Today’s blog is going to be about Annie.
I must advise and warn readers that I am listening to Tyler the Creator while I write this, so we’re already starting from Tiny Tim on the Weird Scale on which 0 is Norman Rockwell and 10 is Klaus Nomie.
Annie was hired about a month ago in a spastic fit of “we depend too much on the loyal regular servers; we need some buffer in case one of them goes back to grad school/is impregnated/violates parole.” She is 37 years old and shaped like a Fig Newton. I believe she is of Polish and English descent, and her watery, confused, red eyes follow me like twin light-up keychains as I go about my daily. She was, incidentally, hired by the 24 year old baby manager. Annie’s salient feature, besides facial puffiness, is being an alcoholic. She has worked in the industry for 20 years and her husband bartends about a block up the street. I am fairly certain that, in addition to ringing in glasses of white wine that she brings to the serving closet and pours into water glasses, she runs up the block and does shots in times of desperate physiological straits.
Bear in mind that I am no prude, nor tattletale, nor abstemious myself in entirety. To work in a bar is to grapple with boredom, late hours, and that curious state of ether in which the individual can neither do anything especially productive while waiting for customers (not enough time to start any real project, will be called back to check on the appetizers or refill a glass), nor can he or she be in perpetual motion. One can “overserve.” Remember, Three’s A Crowd on some dates! And, if you get all your side work done early, there is only one reward for your bustling industry: doing your coworker’s. The latter is what I did the first year I worked in this field. Now my back hurts all the time, so I’ve chilled out a bit.
So, I empathize with the prevalence of substance abuse. It’s a cash business. It’s young people. Droves of them go across the street to the bars to abuse themselves as soon as tip out takes place. I’m an old married woman, so I demur, generally. The one or two times I have gone out, the abundance of free shots and “industry” checks, not to mention the Abondanza-elbow that marks the pours of said drinks, has gotten me pretty fucking silly in no time at all. It’s easy to be a drunk and work in a bar.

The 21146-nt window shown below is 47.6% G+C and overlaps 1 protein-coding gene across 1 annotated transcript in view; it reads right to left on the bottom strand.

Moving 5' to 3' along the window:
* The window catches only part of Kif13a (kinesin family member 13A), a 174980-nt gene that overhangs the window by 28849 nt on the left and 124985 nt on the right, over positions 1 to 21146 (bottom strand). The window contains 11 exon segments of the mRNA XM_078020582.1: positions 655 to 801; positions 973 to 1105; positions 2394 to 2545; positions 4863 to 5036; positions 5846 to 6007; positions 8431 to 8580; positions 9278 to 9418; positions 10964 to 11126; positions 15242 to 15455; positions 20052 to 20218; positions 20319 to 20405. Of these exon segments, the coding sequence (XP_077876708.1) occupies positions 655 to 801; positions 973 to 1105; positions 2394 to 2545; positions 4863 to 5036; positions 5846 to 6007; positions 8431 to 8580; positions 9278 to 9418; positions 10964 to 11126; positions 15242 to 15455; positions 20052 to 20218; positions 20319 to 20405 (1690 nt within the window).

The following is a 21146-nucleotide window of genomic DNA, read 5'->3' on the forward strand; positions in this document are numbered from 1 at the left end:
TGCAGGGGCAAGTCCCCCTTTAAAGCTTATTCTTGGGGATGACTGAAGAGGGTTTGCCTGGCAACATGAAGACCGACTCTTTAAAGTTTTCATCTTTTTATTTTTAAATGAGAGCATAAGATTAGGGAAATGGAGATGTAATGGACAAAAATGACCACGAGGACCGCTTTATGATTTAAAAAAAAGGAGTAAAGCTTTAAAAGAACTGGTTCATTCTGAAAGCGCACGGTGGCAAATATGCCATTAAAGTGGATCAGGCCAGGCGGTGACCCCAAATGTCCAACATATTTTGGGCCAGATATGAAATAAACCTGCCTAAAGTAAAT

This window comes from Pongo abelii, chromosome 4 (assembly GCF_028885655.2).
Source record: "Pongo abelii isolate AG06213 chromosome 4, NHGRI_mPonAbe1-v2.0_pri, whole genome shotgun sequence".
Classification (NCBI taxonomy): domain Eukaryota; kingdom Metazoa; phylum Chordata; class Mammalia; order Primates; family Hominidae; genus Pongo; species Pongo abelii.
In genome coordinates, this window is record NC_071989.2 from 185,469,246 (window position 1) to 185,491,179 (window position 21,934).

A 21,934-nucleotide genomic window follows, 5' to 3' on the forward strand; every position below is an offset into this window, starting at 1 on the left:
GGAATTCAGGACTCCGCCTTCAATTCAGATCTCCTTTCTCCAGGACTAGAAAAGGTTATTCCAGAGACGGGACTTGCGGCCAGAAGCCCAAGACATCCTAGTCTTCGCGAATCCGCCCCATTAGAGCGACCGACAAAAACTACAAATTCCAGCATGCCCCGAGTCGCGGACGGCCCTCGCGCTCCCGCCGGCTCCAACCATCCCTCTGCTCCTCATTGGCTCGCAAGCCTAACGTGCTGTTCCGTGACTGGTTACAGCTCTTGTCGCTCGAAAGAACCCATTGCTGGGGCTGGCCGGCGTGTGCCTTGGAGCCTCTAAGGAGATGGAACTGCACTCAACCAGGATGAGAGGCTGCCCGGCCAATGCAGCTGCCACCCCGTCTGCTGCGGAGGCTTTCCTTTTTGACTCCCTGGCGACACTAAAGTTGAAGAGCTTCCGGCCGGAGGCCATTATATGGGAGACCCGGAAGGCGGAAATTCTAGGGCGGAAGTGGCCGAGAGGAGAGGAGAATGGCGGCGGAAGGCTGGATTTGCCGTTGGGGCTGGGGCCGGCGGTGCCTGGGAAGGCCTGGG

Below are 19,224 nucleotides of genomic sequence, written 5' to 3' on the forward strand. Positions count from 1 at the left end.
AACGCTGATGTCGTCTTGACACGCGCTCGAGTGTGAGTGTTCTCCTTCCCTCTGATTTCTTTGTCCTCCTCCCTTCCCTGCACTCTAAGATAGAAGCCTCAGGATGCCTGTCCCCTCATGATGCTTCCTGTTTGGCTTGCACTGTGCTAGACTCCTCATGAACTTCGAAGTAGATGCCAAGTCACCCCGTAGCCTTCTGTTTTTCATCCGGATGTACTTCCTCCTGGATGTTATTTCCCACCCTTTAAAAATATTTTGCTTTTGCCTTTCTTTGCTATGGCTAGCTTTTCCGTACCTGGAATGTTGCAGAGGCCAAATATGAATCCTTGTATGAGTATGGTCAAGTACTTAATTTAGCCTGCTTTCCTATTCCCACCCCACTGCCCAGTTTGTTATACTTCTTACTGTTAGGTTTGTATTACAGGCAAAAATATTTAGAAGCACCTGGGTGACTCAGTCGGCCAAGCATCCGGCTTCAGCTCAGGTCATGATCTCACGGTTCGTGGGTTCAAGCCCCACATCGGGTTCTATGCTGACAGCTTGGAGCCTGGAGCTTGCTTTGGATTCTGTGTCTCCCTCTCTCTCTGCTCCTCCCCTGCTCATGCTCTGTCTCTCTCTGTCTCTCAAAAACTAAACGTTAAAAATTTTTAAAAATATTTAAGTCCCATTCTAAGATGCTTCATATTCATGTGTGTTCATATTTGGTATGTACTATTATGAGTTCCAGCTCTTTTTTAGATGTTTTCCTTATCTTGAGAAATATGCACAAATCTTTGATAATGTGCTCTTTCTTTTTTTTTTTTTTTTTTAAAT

Annie, becoming Annie, is my nightmare. That one day I could be oblivious to the disdain, be so dependent on a steady infusion that I mix (i actually sniffed her glass) red wine and diet coke, pour it in a soda glass and stick a lime on it like a faltering flag. She’s forgetful, often resetting tables with a motley crew of too few glasses and oddly shaped bread plates. Her brain literally can’t hold a thought (please wash out the coffee pots) the distance it takes to walk the restaurant. Closing the floor with her is a solo job.
I have had a few personal run-ins with Annie which have led her paranoid kernel of a brain, the part that is self-aware, to fixate upon me as her greatest nemesis. Which I suppose is easier than making the nemesis her dependency, which is also her best friend. I’m an easier symbol.
She walks up to me when especially plastered at work and asks me, over and over, “Why don’t you like me?” I didn’t really care either way at first, but it was self-fulfilling.
Her first week at work, she stuck me with having to roll all the silver from her shift (she was finishing brunch and I was showing up to work dinner service), repeatedly ignoring my verbal reminders. She all but ran out of the restaurant, wilfully pretending that 5 people hadn’t yelled, “ANNIE! Come back and do your side work!” Then the next day she had no memory of this and tried to convince me—the other party, actually someone who WAS THERE—that she;d rolled her share and someone else was setting her up.
It would have been like arguing with a dog, or the Oregon Trail computer game, or a recording of the weather. I dropped it.
She never has.
I won’t ever talk to a manager about any of this. Because that’s just not how you roll in service. However, I deeply resent her presence and watch her sneak booze with a mixture of disgust and fear. She, in a way, makes me check myself for signs of becoming the inhabitant of a world so small that my next drink is pitted against All-that-is-Stopping-Drinking as the ultimate battle between good and evil. She’s an unfortunate tick mark in the stereotype of The Career Server.
She will never get fired, because she has whetted the skills necessary to look good to managers. This is accomplished by chugging around the floor at incredible speeds in circles (we joke that she walks around the floor so fast because otherwise she’d fall down, being so drunk), staying in motion all the time (to the detriment of doing any behind the scenes prep and cleanup). But it’s an impressive caloric expenditure. Her other personality trait is “anxiously apologetic.” Everything is oh, i’m so sorry, i just wanted to ask, is this okay, thank you so much, I’m so so sorry to bother you, but…
And the petty side of me, seriously not proud of this, gets irrationally angry when she pops up every single time I have a bit of wine with my shift, like a reproachful and pleading Ghost of the Grape.
- creativelyemployed posted this